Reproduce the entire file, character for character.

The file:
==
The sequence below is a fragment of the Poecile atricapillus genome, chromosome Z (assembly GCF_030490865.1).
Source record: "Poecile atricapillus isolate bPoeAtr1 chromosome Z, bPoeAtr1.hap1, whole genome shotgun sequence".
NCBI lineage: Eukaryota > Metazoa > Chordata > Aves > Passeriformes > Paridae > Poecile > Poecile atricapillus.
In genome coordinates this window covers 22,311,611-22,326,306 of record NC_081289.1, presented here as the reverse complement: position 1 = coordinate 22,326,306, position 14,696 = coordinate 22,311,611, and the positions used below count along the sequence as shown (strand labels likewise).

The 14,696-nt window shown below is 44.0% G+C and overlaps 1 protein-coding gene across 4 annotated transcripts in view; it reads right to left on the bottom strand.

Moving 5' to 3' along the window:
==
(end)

The sequence below is a fragment of the Poecile atricapillus genome, chromosome Z (assembly GCF_030490865.1).
Source record: "Poecile atricapillus isolate bPoeAtr1 chromosome Z, bPoeAtr1.hap1, whole genome shotgun sequence".
NCBI lineage: Eukaryota > Metazoa > Chordata > Aves > Passeriformes > Paridae > Poecile > Poecile atricapillus.
In genome coordinates this window covers 22,311,611-22,326,306 of record NC_081289.1, presented here as the reverse complement: position 1 = coordinate 22,326,306, position 14,696 = coordinate 22,311,611, and the positions used below count along the sequence as shown (strand labels likewise).

The 14,696-nt window shown below is 44.0% G+C and overlaps 1 protein-coding gene across 4 annotated transcripts in view; it reads right to left on the bottom strand.

Moving 5' to 3' along the window: